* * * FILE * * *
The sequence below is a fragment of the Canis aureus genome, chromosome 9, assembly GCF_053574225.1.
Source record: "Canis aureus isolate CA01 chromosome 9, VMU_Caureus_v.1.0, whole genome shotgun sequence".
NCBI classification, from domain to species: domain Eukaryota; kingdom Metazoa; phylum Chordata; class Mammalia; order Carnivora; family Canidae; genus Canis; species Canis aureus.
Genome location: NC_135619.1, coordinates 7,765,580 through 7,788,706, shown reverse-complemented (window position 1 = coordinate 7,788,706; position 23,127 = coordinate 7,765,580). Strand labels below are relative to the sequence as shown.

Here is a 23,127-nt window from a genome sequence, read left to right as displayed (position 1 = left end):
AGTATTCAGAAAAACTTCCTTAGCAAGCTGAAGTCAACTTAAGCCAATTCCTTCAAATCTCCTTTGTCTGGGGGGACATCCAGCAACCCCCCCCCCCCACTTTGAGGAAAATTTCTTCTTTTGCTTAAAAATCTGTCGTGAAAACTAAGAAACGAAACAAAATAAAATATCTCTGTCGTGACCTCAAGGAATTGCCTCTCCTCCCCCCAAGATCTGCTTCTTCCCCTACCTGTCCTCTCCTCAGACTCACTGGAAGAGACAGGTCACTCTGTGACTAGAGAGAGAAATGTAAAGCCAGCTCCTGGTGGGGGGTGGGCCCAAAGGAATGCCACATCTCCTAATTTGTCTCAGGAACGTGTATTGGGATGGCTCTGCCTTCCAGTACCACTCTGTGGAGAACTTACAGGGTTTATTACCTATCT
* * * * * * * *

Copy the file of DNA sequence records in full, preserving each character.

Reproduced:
The sequence below is a fragment of the Canis aureus genome, chromosome 9, assembly GCF_053574225.1.
Source record: "Canis aureus isolate CA01 chromosome 9, VMU_Caureus_v.1.0, whole genome shotgun sequence".
NCBI classification, from domain to species: domain Eukaryota; kingdom Metazoa; phylum Chordata; class Mammalia; order Carnivora; family Canidae; genus Canis; species Canis aureus.
Genome location: NC_135619.1, coordinates 7,765,580 through 7,788,706, shown reverse-complemented (window position 1 = coordinate 7,788,706; position 23,127 = coordinate 7,765,580). Strand labels below are relative to the sequence as shown.

Here is a 23,127-nt window from a genome sequence, read left to right as displayed (position 1 = left end):
AGTATTCAGAAAAACTTCCTTAGCAAGCTGAAGTCAACTTAAGCCAATTCCTTCAAATCTCCTTTGTCTGGGGGGACATCCAGCAACCCCCCCCCCCCACTTTGAGGAAAATTTCTTCTTTTGCTTAAAAATCTGTCGTGAAAACTAAGAAACGAAACAAAATAAAATATCTCTGTCGTGACCTCAAGGAATTGCCTCTCCTCCCCCCAAGATCTGCTTCTTCCCCTACCTGTCCTCTCCTCAGACTCACTGGAAGAGACAGGTCACTCTGTGACTAGAGAGAGAAATGTAAAGCCAGCTCCTGGTGGGGGGTGGGCCCAAAGGAATGCCACATCTCCTAATTTGTCTCAGGAACGTGTATTGGGATGGCTCTGCCTTCCAGTACCACTCTGTGGAGAACTTACAGGGTTTATTACCTATCT